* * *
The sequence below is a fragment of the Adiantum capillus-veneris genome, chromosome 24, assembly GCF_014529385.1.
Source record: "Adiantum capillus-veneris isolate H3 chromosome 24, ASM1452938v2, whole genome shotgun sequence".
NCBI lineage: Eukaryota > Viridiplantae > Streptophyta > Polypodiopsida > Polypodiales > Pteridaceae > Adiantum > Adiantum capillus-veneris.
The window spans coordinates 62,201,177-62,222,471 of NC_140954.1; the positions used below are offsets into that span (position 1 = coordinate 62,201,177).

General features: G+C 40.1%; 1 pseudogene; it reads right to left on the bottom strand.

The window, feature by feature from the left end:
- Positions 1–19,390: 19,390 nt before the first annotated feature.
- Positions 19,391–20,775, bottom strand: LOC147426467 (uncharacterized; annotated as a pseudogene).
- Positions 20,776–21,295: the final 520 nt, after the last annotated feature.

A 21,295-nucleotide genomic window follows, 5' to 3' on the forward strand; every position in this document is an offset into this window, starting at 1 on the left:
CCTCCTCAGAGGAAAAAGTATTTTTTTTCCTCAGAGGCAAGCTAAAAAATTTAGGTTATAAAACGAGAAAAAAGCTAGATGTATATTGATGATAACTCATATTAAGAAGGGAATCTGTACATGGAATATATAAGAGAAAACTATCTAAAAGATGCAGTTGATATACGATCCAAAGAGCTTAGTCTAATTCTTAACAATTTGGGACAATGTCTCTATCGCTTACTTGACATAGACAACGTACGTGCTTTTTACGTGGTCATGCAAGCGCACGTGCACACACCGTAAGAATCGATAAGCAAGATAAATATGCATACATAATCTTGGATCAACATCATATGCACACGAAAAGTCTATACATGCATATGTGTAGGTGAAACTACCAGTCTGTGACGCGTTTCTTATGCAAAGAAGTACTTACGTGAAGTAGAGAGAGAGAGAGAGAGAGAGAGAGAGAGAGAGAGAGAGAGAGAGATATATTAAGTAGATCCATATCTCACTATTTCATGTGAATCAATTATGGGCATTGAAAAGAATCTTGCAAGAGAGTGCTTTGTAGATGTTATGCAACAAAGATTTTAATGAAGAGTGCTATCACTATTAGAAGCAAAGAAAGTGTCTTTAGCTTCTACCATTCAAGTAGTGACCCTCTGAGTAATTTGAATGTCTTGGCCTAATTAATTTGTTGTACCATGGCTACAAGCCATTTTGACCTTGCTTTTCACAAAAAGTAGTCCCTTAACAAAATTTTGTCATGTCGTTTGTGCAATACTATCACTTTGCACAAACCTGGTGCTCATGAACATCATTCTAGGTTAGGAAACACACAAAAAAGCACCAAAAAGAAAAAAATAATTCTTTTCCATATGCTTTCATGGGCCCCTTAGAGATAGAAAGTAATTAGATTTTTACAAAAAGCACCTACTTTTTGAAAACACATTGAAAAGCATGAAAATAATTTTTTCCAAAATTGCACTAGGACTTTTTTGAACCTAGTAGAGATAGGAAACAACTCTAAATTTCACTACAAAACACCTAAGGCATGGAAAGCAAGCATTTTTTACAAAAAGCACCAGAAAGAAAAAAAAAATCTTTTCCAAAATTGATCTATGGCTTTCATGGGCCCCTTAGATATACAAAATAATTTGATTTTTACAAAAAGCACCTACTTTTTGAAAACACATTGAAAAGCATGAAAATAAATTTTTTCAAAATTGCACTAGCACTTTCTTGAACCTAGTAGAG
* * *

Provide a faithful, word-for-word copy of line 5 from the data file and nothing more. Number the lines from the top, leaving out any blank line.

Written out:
General features: G+C 40.1%; 1 pseudogene; it reads right to left on the bottom strand.